Spending our Christmas Holiday in DC turned out to be a great idea. The hotel was a 1/3rd the regular season price, the restaurants that normally require a reservation almost six months in advance, was more than happy to see us and the museums and monuments were practically empty, allowing us to move at a slow pace, see and read everything and even take a break for a few minutes and sit down.
DC federal buildings shut down the week of Christmas thru New Year's Day but all the monuments, memorials and the museums were all open. We sent a request through our Representative for three tours, the White House, a tour of the Department of Printing and Engraving and one of the Capitol.
The Capitol was the only one open that week.
U.S. residents can go directly through the offices of their Representative or Senators (which we did). Many Congressional offices offer their own staff-led tours to constituent groups of up to 15 people, and most can assist you in booking a general tour. There is a line for walk-ins but they can not guarantee a time or even a tour during the busy times, but you can also get them on-line. If you want to see the Chambers, you need a special pass for that.
I contacted my Representative and everything was finalized in two weeks. During the summer, they may ask for 3-6 months to process your passes. I asked our tour guide how many the local politicians are allowed to dispense and was informed as many as they want, so be persistent.
The U.S. Capitol Visitor Center (above) is the newest addition to this historic complex. At nearly 580,000 square feet, the Visitor Center is the largest project in the Capitol's more than two-century history and is approximately three quarters the size of the Capitol itself. The entire facility is located underground on the east side of the Capitol so as not to detract from the appearance of the Capitol and the grounds designed by Frederick Law Olmsted in 1874.
The bronze Statue of Freedom by Thomas Crawford is the crowning feature of the Dome of the United States Capitol. The bronze statue stands 19 feet 6 inches tall and weighs approximately 15,000 pounds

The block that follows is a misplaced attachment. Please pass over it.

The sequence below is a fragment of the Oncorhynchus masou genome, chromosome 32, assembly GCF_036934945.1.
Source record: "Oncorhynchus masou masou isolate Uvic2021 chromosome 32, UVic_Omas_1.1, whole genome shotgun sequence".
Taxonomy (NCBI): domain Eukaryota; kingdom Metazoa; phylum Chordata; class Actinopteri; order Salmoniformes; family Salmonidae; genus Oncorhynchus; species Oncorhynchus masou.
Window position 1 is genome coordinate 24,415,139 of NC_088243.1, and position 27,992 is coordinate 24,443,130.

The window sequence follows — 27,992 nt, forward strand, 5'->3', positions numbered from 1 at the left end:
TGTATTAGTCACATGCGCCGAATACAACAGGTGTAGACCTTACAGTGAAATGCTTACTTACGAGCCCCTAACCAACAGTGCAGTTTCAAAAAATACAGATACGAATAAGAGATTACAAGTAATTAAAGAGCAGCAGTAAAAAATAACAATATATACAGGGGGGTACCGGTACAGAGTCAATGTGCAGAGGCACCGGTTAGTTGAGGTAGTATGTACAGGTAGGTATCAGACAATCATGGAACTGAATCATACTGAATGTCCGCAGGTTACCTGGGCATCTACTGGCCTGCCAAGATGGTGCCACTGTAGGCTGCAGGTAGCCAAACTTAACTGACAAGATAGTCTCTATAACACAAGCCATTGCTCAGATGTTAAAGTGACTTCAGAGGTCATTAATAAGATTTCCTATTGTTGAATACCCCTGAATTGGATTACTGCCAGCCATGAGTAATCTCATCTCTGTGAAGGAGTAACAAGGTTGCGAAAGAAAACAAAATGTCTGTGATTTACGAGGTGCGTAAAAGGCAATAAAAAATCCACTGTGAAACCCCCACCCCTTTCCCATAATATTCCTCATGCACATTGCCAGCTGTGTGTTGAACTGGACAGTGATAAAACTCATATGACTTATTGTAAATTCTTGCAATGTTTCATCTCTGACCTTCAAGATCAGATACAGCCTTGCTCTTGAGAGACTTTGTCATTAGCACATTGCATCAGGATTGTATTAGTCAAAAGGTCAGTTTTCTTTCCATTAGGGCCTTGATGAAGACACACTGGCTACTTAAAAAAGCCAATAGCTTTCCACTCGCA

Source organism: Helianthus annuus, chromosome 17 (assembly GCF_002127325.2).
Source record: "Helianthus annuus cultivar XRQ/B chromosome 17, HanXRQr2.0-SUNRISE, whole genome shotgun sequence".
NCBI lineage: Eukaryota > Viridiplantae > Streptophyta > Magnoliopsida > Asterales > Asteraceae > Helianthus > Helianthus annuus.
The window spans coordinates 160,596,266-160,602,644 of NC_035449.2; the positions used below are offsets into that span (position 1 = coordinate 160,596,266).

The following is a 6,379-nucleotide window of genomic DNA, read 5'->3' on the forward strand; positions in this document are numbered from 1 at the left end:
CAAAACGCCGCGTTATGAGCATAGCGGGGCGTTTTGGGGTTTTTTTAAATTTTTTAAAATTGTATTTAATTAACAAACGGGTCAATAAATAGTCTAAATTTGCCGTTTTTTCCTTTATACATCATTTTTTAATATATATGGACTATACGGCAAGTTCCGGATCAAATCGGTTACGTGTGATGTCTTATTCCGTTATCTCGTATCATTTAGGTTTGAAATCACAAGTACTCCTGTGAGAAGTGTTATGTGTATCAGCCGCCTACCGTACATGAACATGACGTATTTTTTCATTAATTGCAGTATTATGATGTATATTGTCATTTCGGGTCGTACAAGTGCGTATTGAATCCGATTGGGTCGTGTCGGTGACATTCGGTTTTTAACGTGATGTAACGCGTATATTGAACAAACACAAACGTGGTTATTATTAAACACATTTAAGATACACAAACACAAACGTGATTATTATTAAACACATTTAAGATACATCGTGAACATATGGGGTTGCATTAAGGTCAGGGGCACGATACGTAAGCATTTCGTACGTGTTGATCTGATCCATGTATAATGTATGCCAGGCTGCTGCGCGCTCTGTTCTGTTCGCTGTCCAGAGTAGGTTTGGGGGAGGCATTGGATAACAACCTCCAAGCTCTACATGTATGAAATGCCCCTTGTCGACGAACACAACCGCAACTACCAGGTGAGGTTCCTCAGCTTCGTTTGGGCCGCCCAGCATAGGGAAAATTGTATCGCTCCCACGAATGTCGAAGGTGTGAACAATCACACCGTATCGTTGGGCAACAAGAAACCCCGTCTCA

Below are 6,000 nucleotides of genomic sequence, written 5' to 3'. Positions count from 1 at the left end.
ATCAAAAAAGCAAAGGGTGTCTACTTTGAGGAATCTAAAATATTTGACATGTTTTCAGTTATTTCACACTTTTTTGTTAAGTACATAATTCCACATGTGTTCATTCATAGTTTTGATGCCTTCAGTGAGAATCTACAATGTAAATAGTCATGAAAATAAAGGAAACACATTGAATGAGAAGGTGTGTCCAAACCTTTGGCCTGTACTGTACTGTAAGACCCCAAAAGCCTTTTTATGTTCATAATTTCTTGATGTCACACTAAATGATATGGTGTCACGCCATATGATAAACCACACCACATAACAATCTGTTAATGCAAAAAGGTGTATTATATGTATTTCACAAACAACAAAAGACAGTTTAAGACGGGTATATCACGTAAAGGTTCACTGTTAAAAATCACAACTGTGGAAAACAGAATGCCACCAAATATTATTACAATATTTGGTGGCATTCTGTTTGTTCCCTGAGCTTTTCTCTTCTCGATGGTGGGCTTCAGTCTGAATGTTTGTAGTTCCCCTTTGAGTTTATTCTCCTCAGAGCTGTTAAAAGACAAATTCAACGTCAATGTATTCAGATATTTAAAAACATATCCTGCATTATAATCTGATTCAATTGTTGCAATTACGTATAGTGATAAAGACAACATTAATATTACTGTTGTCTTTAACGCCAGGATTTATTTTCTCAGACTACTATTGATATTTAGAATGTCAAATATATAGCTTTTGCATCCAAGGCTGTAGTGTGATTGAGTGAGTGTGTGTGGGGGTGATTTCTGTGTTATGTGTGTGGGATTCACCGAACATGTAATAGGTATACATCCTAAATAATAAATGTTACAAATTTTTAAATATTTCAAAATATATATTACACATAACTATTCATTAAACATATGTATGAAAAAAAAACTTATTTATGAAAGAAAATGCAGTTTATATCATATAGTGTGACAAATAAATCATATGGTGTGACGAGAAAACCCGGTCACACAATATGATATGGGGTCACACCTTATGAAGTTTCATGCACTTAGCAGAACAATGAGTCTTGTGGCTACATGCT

He then sculpted a graceful figure in a classical dress wearing a liberty cap encircled with stars, holding a shield, wreath, and sword, which he said represented Armed Liberty. It was sent to Secretary of War Jefferson Davis, who was in charge of the overall construction at the Capitol. Davis objected to the liberty cap, the symbol of freed slaves, because “its history renders it inappropriate to a people who were born free and should not be enslaved.” Davis suggested a helmet with a circle of stars. In response, Crawford designed a crested version of a Roman helmet, “the crest of which is composed of an eagle’s head and a bold arrangement of feathers, suggested by the costume of our Indian tribes.” This third design was approved by Jefferson Davis in April 1856.
The plaster model of the statue, which had been in storage for 25 years, was reassembled and restored in the basement rotunda of the Russell Senate Office Building, where it was returned to public display in January 1993. In late 2008 the model was relocated to the new Capitol Visitor Center, where it is now a focal point of Emancipation Hall (above).
There is a law in DC that states nothing should stand taller than FREEDOM and is still on the law books, but like with most things nowadays, a movement has begun to amend this and allow buildings to expand upwards. Seems they have run out of viable building space and when they do find a building that can be demolished, the bids are fierce and costly.
The city will lose the views and they are not happy about that.
Why can't people just leave things alone?. Not everything should move into the 21st century.
This is the magnificent Rotunda. Painted in 1865 by Constantino Brumidi, the Apotheosis of Washington in the eye of the U.S. Capitol Building's Rotunda depicts George Washington rising to the heavens in glory, flanked by female figures representing Liberty and Victory/Fame and surrounded by six groups of figures. The fresco is suspended 180 feet above the Rotunda floor and covers an area of 4,664 square feet.
The Apotheosis of Washington, his most ambitious work at the Capitol Building, was painted in 11 months at the end of the Civil War, soon after the new dome was completed, for $40,000. In the central group of the fresco, Brumidi depicted George Washington rising to the heavens in glory, flanked by female figures representing Liberty and Victory/Fame. A rainbow arches at his feet, and thirteen maidens symbolizing the original states flank the three central figures.
If I remember correctly, four of the maidens have their backs to us, symbolizing the four original states that seceded the Union.
The Frieze of American History in the Rotunda of the United States Capitol contains a painted panorama depicting significant events in American history. The frieze’s 19 scenes is the work of three artists: Constantino Brumidi, Filippo Constaggini and Allyn Cox. The frieze is painted in grisaille, a monochrome of whites and browns that resembles sculpture. It measures 8 feet 4 inches in height and approximately 300 feet in circumference. It starts 58 feet above the floor.